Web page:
If you are selected to move forward in the contracting process, we will verify some information about your business. You may be asked to provide additional documentation prior to contract award. These requirements vary by type of contract. If you fail to meet the verification requirements or provide requested documents by the due date, the county may not award you the contract.
Secretary of State registration
Every non-government vendor that contracts with the county must be registered with the Minnesota Secretary of State, regardless of the vendor’s location. Your company must appear as “Active/In Good Standing”.
The legal address where your company is registered is the address that will be listed in the header of your contract.
There are federal and state requirements that an organization must not be suspended or debarred from doing business with the government. The county will verify this by checking the federal exclusions database and the state debarred vendor report. If your company appears on the list, you will not be awarded a contract.
Signature authority confirmation
Before a contract is awarded, you may be asked to provide documentation showing who has authority to sign contracts for your company. Documentation varies and may depend on how your company is organized (i.e., LLC, corporation, or partnership). Examples of documentation include:
- A resolution from a board of directors, board of governors, or partnership
- Corporate bylaws
- Operating agreement
- Partnership agreement
Signature authority documentation is not required for a sole proprietor.
Vendors must have the appropriate level of insurance in place to enter into a county contract. Standard insurance requirements and terms vary by contract type. Any exemptions or variances to standard insurance requirements must be approved by our County Risk Manager prior to the contract being awarded. For more information see the Standard contract terms section.
A certificate of insurance will need to be on file with the county before the contract can be fully executed. This level of insurance must be maintained throughout the entire contract term.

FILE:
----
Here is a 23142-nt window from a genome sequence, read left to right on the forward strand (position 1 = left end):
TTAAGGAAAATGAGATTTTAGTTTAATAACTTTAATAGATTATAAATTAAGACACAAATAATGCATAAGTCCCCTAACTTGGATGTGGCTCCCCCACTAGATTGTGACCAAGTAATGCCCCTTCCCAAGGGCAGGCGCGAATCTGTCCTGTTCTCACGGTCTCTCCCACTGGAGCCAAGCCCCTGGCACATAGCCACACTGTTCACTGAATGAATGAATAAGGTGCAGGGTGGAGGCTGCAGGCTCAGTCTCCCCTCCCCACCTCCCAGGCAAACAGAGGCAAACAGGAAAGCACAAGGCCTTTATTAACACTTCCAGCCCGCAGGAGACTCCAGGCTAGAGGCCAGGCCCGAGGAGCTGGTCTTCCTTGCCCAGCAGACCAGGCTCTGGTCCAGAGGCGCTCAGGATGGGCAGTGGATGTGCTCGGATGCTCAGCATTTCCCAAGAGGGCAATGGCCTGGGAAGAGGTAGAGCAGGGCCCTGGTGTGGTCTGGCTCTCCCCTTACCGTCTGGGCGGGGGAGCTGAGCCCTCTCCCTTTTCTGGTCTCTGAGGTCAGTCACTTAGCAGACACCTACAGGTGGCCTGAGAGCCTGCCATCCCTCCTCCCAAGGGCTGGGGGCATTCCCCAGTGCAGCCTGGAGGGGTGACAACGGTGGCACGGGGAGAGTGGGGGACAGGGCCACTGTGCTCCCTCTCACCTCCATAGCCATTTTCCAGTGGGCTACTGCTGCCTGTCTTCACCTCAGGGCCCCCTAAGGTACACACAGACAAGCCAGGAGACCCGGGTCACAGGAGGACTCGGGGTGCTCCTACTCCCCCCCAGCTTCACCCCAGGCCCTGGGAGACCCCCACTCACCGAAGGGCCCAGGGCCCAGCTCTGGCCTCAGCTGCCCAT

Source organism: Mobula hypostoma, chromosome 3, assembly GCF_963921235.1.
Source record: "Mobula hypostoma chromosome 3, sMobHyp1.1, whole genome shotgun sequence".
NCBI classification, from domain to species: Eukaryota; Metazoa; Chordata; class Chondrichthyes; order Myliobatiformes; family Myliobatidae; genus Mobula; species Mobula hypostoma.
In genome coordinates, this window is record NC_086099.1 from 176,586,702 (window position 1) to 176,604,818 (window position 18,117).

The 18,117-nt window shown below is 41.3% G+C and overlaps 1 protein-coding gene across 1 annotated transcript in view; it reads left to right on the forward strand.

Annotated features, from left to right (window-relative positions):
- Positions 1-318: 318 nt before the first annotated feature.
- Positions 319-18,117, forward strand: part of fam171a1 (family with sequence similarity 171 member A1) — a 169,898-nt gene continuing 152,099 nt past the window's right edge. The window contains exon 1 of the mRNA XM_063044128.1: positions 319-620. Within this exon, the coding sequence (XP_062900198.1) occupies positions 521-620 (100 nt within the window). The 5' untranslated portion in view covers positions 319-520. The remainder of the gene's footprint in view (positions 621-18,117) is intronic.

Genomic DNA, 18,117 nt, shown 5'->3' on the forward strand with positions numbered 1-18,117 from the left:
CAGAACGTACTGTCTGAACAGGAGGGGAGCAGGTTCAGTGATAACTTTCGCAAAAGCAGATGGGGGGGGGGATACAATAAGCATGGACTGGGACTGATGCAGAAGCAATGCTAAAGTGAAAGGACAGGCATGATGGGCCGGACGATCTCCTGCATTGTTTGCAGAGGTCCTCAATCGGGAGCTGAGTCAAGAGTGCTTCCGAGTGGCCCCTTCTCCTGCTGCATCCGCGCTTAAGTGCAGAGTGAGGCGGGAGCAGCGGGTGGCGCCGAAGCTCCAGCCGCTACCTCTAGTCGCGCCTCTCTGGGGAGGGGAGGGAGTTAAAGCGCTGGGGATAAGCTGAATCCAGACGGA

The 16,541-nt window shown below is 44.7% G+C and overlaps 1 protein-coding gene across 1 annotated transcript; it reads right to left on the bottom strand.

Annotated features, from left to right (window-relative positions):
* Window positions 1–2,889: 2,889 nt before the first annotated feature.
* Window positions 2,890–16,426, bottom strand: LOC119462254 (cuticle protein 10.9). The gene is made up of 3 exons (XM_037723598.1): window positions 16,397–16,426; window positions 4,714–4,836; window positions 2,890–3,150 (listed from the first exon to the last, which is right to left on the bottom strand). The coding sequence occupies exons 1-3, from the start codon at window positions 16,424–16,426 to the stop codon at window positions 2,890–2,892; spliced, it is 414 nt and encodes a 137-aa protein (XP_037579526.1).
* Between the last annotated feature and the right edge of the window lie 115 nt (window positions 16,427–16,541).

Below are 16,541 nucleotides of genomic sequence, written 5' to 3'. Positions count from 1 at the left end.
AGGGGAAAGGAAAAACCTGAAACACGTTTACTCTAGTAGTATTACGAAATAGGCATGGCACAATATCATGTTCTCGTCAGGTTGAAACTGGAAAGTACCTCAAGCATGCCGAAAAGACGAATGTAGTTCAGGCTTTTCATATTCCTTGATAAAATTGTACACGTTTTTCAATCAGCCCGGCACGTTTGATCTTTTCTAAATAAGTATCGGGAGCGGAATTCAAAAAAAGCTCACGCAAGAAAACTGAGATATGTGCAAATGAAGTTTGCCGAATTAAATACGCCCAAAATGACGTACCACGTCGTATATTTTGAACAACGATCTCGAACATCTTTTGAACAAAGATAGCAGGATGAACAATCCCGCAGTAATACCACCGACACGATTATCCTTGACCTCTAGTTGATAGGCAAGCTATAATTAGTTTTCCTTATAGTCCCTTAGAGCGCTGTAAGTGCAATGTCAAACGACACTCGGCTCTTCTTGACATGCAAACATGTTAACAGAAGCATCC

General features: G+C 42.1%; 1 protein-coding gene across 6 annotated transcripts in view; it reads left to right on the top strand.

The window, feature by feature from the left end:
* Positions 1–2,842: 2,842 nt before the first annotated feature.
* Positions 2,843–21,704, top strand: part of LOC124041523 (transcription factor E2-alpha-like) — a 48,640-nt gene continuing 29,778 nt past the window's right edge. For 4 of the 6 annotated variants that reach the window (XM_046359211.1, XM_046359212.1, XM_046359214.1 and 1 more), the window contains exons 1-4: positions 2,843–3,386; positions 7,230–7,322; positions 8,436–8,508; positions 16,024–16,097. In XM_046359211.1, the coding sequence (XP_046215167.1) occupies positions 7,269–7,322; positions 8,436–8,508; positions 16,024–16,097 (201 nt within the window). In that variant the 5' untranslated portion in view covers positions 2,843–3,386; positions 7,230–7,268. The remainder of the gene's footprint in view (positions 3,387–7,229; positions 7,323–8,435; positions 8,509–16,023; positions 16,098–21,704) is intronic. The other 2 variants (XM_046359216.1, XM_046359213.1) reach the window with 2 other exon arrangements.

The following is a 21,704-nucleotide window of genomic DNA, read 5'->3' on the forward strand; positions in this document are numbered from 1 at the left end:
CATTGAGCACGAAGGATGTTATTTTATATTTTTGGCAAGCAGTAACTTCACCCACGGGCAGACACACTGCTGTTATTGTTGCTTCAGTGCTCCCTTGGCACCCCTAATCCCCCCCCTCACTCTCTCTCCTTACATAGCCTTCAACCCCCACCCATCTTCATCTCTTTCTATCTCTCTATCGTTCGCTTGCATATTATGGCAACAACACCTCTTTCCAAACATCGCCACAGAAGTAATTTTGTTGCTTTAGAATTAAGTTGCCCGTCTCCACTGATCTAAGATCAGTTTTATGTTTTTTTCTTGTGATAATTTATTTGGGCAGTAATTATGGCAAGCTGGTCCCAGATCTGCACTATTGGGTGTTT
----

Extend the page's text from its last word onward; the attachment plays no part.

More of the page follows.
Avoid these common certificate errors:
- Failure to list Hennepin County as additional insured
- Failure to list Hennepin County as the certificate holder
- Certificate is not signed by the insurance agency
- Date on the certificate is not current (should not be older than 2 months from current date)
Diversity and inclusion
Contracts over $100,000 have diversity and inclusion requirements, which vary by contract type. You may be asked to provide documentation that are you meeting the requirements. For more information see the Reducing disparities through contracting section.
Payment and performance bonds
Many construction contracts require payment and performance bonds issued by a licensed surety. Bonds must be:
- Completed on bond forms provided by Hennepin County,
- Signed by the surety and an authorized signer for your company,
- Notarized by a notary public, and
- Accompanied by a completed power of attorney form.
Upon receipt, the county will verify the bond by emailing the surety.
Some contracts may also require vendors to submit financial records, proof of licensing, registrations, or employee qualifications.
It is a good idea to reread the contract documents before performing work. Make sure you understand the requirements and have a plan to meet them. For more complicated contracts, the county may schedule a kick-off meeting with you to facilitate staff introductions and review the key elements of the contract.
Good communication is key to a successful contracting relationship. Make sure to check in with your county contract manager, meet contract deadlines, and submit any reporting requirements on time.
Before contract award, you may be asked to submit a W-9 to us. The county uses the information on this form to make payments to the vendor and report those payments to the IRS when required. After a contract is awarded, the county will issue a purchase order. A purchase order is required for almost all purchases. Invoices should reference the county’s purchase order number. Learn more about getting paid.